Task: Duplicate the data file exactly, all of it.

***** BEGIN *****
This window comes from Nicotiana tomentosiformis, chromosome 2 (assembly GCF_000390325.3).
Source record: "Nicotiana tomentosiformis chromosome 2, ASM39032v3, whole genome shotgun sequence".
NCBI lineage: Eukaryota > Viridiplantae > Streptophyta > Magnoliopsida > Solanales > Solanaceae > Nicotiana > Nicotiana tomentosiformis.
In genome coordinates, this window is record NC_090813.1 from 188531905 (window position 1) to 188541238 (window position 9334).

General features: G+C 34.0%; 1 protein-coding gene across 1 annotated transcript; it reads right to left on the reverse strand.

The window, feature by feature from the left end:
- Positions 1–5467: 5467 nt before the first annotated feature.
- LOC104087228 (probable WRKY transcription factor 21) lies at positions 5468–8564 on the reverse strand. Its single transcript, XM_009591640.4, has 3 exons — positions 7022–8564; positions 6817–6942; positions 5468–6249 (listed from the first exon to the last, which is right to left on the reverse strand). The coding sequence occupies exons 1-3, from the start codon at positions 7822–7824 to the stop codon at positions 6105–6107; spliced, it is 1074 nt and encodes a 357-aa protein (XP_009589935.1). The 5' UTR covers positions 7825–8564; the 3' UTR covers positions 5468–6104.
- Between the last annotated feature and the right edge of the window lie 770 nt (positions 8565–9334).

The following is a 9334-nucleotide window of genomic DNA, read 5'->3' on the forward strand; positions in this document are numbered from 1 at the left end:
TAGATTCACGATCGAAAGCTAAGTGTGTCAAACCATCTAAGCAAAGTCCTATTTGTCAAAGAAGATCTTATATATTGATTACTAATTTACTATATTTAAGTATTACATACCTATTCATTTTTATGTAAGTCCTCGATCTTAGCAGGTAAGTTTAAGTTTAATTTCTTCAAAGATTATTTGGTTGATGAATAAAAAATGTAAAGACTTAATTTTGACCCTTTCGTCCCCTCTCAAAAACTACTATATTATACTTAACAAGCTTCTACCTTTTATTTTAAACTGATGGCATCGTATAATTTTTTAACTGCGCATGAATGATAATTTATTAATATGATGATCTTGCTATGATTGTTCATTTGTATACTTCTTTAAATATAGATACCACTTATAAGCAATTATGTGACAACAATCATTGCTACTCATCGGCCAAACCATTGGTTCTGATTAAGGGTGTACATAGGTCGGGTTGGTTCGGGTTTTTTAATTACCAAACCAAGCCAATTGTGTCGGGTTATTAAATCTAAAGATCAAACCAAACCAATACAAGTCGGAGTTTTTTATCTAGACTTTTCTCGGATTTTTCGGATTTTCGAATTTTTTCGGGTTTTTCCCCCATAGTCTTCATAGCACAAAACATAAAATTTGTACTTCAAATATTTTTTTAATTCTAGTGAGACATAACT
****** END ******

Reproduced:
This window comes from Nicotiana tomentosiformis, chromosome 2 (assembly GCF_000390325.3).
Source record: "Nicotiana tomentosiformis chromosome 2, ASM39032v3, whole genome shotgun sequence".
NCBI lineage: Eukaryota > Viridiplantae > Streptophyta > Magnoliopsida > Solanales > Solanaceae > Nicotiana > Nicotiana tomentosiformis.
In genome coordinates, this window is record NC_090813.1 from 188531905 (window position 1) to 188541238 (window position 9334).

General features: G+C 34.0%; 1 protein-coding gene across 1 annotated transcript; it reads right to left on the reverse strand.

The window, feature by feature from the left end:
- Positions 1–5467: 5467 nt before the first annotated feature.
- LOC104087228 (probable WRKY transcription factor 21) lies at positions 5468–8564 on the reverse strand. Its single transcript, XM_009591640.4, has 3 exons — positions 7022–8564; positions 6817–6942; positions 5468–6249 (listed from the first exon to the last, which is right to left on the reverse strand). The coding sequence occupies exons 1-3, from the start codon at positions 7822–7824 to the stop codon at positions 6105–6107; spliced, it is 1074 nt and encodes a 357-aa protein (XP_009589935.1). The 5' UTR covers positions 7825–8564; the 3' UTR covers positions 5468–6104.
- Between the last annotated feature and the right edge of the window lie 770 nt (positions 8565–9334).

The following is a 9334-nucleotide window of genomic DNA, read 5'->3' on the forward strand; positions in this document are numbered from 1 at the left end:
TAGATTCACGATCGAAAGCTAAGTGTGTCAAACCATCTAAGCAAAGTCCTATTTGTCAAAGAAGATCTTATATATTGATTACTAATTTACTATATTTAAGTATTACATACCTATTCATTTTTATGTAAGTCCTCGATCTTAGCAGGTAAGTTTAAGTTTAATTTCTTCAAAGATTATTTGGTTGATGAATAAAAAATGTAAAGACTTAATTTTGACCCTTTCGTCCCCTCTCAAAAACTACTATATTATACTTAACAAGCTTCTACCTTTTATTTTAAACTGATGGCATCGTATAATTTTTTAACTGCGCATGAATGATAATTTATTAATATGATGATCTTGCTATGATTGTTCATTTGTATACTTCTTTAAATATAGATACCACTTATAAGCAATTATGTGACAACAATCATTGCTACTCATCGGCCAAACCATTGGTTCTGATTAAGGGTGTACATAGGTCGGGTTGGTTCGGGTTTTTTAATTACCAAACCAAGCCAATTGTGTCGGGTTATTAAATCTAAAGATCAAACCAAACCAATACAAGTCGGAGTTTTTTATCTAGACTTTTCTCGGATTTTTCGGATTTTCGAATTTTTTCGGGTTTTTCCCCCATAGTCTTCATAGCACAAAACATAAAATTTGTACTTCAAATATTTTTTTAATTCTAGTGAGACATAACT